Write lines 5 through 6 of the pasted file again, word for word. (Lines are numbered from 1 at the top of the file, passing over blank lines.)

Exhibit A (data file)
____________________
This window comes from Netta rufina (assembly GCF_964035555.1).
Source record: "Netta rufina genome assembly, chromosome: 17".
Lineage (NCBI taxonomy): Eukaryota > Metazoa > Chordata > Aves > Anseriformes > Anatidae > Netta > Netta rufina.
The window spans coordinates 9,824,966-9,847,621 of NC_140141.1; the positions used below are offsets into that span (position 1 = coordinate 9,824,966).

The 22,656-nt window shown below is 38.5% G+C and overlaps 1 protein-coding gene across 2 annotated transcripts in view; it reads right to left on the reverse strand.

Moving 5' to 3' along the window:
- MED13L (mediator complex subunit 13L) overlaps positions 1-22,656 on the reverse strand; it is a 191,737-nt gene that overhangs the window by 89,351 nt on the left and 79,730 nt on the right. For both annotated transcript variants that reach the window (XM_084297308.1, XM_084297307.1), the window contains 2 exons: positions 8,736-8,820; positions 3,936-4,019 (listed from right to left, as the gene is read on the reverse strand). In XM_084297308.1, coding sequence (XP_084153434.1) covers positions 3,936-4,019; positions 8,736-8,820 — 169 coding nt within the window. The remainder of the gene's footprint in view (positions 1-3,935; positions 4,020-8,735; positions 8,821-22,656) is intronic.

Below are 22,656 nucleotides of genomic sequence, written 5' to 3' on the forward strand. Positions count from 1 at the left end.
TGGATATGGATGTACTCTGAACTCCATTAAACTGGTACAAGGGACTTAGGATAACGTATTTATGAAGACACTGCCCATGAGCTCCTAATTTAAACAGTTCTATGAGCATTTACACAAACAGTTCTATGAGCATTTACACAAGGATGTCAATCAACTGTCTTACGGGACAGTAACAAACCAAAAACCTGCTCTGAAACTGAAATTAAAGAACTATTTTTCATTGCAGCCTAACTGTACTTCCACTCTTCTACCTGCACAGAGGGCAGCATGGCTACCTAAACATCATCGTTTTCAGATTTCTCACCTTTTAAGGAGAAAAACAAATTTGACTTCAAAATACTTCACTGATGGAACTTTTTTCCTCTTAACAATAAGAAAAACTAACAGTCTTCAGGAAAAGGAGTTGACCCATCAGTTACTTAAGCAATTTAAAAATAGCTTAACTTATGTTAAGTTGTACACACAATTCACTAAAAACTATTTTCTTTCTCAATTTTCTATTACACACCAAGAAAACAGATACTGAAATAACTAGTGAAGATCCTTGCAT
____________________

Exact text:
The 22,656-nt window shown below is 38.5% G+C and overlaps 1 protein-coding gene across 2 annotated transcripts in view; it reads right to left on the reverse strand.

Moving 5' to 3' along the window: